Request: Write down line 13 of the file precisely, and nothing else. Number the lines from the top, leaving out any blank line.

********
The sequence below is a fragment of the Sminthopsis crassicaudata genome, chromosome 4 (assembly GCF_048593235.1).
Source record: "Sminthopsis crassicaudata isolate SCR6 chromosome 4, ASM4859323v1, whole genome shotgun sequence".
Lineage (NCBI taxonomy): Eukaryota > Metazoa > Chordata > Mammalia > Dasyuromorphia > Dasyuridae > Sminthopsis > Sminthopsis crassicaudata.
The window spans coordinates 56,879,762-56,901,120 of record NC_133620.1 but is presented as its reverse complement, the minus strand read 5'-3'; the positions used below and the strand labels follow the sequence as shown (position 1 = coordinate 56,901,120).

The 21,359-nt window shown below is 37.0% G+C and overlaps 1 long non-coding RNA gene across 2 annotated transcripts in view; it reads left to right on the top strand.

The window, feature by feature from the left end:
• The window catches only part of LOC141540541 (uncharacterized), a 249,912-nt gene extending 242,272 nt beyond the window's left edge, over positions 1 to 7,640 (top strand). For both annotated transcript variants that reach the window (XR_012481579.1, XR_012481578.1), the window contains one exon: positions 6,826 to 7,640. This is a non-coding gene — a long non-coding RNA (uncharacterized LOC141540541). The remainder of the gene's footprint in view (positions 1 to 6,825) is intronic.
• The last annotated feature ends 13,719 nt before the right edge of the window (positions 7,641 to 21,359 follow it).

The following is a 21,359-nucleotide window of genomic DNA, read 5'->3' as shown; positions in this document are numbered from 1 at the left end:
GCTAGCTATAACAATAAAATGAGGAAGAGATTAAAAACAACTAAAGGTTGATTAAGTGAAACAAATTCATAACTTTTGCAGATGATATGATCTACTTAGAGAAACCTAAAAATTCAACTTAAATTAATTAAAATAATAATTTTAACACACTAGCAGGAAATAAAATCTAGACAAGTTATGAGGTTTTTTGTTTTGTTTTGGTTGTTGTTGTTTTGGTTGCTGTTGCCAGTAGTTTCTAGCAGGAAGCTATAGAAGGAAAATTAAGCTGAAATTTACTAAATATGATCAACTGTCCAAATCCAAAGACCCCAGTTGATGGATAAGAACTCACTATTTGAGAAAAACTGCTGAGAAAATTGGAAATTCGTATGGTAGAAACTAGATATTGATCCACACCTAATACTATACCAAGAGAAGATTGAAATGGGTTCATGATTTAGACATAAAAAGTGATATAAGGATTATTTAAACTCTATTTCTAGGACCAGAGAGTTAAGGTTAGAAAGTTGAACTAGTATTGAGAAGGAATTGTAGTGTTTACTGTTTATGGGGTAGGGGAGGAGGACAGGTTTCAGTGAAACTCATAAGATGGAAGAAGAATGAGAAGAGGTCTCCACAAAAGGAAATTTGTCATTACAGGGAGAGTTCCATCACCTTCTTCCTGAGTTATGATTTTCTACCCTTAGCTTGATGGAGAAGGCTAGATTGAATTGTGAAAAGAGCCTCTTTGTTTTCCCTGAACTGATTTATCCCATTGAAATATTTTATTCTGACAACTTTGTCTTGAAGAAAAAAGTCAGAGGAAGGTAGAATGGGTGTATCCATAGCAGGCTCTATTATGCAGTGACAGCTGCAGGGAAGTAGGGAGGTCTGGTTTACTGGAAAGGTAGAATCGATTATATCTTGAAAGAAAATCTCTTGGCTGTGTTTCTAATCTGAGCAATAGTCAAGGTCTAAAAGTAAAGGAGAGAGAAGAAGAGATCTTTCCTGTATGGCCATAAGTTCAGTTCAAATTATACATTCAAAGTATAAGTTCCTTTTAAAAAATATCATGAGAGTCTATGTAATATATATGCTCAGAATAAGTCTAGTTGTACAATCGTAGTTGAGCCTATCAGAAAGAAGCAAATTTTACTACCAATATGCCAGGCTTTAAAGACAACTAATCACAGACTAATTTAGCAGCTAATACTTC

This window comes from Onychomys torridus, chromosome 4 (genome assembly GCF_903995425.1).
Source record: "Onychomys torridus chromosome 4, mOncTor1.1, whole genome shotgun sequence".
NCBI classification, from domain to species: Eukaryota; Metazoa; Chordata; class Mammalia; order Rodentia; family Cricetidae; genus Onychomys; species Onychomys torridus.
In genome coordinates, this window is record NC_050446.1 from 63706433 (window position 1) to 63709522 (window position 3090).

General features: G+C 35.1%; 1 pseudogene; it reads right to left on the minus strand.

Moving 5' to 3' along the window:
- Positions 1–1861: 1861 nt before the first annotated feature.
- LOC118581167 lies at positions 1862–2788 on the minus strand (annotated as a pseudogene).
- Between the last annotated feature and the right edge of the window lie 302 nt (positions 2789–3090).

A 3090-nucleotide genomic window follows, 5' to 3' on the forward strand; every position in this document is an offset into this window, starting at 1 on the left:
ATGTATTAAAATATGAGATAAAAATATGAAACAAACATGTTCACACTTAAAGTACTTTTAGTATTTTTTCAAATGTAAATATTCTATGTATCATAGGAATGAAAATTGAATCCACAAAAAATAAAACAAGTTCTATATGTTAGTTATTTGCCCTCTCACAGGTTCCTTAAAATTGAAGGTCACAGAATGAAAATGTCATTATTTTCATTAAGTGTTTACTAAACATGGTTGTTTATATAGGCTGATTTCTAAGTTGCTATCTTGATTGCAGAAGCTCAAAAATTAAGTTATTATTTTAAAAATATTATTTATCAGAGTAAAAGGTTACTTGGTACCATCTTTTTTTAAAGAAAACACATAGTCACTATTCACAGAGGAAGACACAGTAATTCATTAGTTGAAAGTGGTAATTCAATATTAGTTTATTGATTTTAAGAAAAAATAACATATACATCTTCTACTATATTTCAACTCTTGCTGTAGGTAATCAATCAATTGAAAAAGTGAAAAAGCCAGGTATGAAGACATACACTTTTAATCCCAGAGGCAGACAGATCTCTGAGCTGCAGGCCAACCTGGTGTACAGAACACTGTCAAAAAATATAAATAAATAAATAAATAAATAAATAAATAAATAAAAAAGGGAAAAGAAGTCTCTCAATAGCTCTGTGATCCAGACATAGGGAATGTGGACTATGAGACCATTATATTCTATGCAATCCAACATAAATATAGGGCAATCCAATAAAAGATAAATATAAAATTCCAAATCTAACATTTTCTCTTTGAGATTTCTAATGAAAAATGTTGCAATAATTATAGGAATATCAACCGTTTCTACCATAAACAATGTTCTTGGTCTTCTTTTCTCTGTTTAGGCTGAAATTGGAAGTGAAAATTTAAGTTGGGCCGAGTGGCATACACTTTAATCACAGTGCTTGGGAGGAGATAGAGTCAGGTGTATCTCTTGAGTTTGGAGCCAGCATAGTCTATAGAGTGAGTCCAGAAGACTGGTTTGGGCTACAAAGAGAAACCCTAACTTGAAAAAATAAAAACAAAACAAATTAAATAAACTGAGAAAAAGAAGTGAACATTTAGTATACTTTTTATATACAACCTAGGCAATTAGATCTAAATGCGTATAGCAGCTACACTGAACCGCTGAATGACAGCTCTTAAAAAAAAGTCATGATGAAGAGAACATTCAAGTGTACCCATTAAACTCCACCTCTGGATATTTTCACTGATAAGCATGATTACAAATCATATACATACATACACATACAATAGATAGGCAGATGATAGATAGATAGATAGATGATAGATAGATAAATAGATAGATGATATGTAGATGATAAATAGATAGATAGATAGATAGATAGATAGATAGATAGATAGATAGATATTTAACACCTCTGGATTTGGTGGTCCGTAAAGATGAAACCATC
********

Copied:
NCBI classification, from domain to species: Eukaryota; Metazoa; Chordata; class Mammalia; order Rodentia; family Cricetidae; genus Onychomys; species Onychomys torridus.